The Eastern Main Road was an asset to Laventille. It passed right at its feet and allowed easy access in an easterly or westerly direction. Such was the traffic that in 1846, a tollgate was erected along the Eastern Main Road near the little hamlet of Success Village (formed on the marginal lands of a nearly bankrupt sugar estate) which charged a fee to carts entering the city. This measure was revoked in 1878 and a monument erected in 1918 to mark the spot.
The monument was removed to the National Museum when the roadway was widened. Near this same place in 1853, Governor Lord Harris commissioned a drinking trough where a spring was made to flow into a stone basin. Here tired travellers and animals could cool off before entering or leaving Port-of-Spain.
Five years later, using the beautiful blue limestone of the district, the little Anglican chapel dedicated to St Matthias was constructed and can be seen today along the Eastern Main Road albeit heavily modified. A 30-foot statue of Our Lady from France was erected near a wooden Catholic church in a hollow near the foothills in the 1870s. After much trial and tribulation, a plot of land was bought atop a suitable hill and a stone building erected. This was commissioned in 1886 and is today "Our Lady of Laventille" which is a pilgrimage of annual importance as devotees climb the steep path to the church.
Despite these religious advances, Laventille quickly became a place for people seeking black magic. The area right up until the first half of the 20th century was well known for its concentration of obeah men. Their craft was sought by people in all walks of society and for many purposes from as petty as winning a sweepstake to putting a curse upon a hapless victim. Indeed, police raids were frequent and in one account dating from the 1890s, a cricket match in Santa Cruz was interrupted when someone noticed a man on the verge of the field burying a bottle. When apprehended (and beaten), the fellow proved to have been a supporter of the opposing team and had been to Laventille to secure an obeah charm to tilt the odds in their favour.
In the 1870s an old stone building with thick walls dating from Spanish times was converted to be used as the government armory where ammunition, gunpowder and explosives were stored with just a watchman and police constable on guard duty. Thousands of pounds of deadly combustibles and bullets and guns stored in an area today which is dangerous even to police. In 1887 JH Collens described the area as follows:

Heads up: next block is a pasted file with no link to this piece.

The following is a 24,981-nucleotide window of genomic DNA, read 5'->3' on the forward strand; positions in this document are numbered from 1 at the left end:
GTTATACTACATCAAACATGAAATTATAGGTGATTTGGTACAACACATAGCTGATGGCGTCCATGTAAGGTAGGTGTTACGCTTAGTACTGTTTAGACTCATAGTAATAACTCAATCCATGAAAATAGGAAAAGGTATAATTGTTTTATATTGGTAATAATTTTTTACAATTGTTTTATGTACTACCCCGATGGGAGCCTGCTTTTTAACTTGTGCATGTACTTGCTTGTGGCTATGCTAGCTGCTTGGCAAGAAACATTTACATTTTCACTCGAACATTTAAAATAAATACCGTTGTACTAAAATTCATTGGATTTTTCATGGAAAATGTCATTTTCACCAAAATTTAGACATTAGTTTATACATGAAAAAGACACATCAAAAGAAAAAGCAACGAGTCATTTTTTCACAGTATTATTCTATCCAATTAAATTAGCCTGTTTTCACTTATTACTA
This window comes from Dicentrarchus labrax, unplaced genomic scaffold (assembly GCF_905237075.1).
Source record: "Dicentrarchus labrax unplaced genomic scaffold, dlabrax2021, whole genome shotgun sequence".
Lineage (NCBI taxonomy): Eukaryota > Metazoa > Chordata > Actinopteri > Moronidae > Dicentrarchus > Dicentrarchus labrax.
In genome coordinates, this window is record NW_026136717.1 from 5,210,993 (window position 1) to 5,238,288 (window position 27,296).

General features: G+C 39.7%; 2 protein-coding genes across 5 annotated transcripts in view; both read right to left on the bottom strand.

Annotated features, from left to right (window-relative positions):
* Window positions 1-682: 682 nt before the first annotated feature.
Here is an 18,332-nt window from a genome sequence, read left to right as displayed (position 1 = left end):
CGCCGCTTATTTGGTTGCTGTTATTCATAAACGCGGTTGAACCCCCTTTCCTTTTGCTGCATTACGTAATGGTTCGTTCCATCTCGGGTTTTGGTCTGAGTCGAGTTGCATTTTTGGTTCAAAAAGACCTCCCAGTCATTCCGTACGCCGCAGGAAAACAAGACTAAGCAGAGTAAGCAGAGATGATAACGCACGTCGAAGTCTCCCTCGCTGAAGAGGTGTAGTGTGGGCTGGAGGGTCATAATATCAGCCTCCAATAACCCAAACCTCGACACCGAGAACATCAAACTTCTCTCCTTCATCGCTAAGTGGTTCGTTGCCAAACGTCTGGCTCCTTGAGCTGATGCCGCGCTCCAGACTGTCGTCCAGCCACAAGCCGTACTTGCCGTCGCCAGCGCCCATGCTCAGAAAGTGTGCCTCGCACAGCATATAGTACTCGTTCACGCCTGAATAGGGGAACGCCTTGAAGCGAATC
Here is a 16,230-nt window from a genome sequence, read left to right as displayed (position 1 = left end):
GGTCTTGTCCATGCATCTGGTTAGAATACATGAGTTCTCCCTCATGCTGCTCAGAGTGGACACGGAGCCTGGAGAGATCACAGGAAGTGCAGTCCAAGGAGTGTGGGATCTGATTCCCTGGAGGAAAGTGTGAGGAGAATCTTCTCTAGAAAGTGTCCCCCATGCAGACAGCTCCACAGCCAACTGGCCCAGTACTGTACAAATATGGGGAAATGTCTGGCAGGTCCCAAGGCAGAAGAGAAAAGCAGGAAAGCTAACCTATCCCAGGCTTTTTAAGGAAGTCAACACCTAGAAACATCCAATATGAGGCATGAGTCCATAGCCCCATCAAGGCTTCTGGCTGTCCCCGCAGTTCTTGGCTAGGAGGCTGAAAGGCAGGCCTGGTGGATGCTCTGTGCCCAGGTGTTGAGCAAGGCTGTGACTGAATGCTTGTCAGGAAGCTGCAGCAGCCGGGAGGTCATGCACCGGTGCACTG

"Bidding good-bye to Port-of-Spain, the first object to strike the eye is a plain white stone building on the eminence–the Government magazine for the storing of gunpowder, ammunition, with other explosives and inflammable commodities, which the public are only allowed to keep in limited quantities. The quarries near by are worked by gangs of convicts, and furnish good material for road-making. High on the hill is the little Church (RC; of our Lady of Laventille, a landmark for many miles; near to it being the martello-like Fort Picton. You will catch just a glimpse of a boon to thirsty pedestrians–the Drinking Fountain, considerately placed by Lord Harris on the road. In the same way you get a peep of the small Anglican and Roman Catholic Churches in Success Village.
Laventille, belonging to Messrs Turnbull, the first estate, is apparently being abandoned, so far as sugar is concerned; it would make a capital stock-farm. The manager's house, on the hill, stands alone in its glory, in what ought to be a splendid situation, if it is not too near the marshes."
Laventille during World War II became a key place from whence many locals went forth to the American military bases at Chaguaramas to find work. Their ranks were swelled by immigrants from Barbados, Grenada and St Vincent who also came to follow the promise of the Yankee Dollar.
The Americans tackled the problem of the encroaching marshes of the Caroni Swamp which were drained and levelled in order to make way for their great military road which is today the Churchill-Roosevelt Highway. This community also will forever by synonymous with the invention of the national instrument, the steelpan which has its origin deeply rooted in these hills and the rhythms of its people. The rich history of Laventille shows that regardless of present circumstances, there is a past there of which its residents can be proud.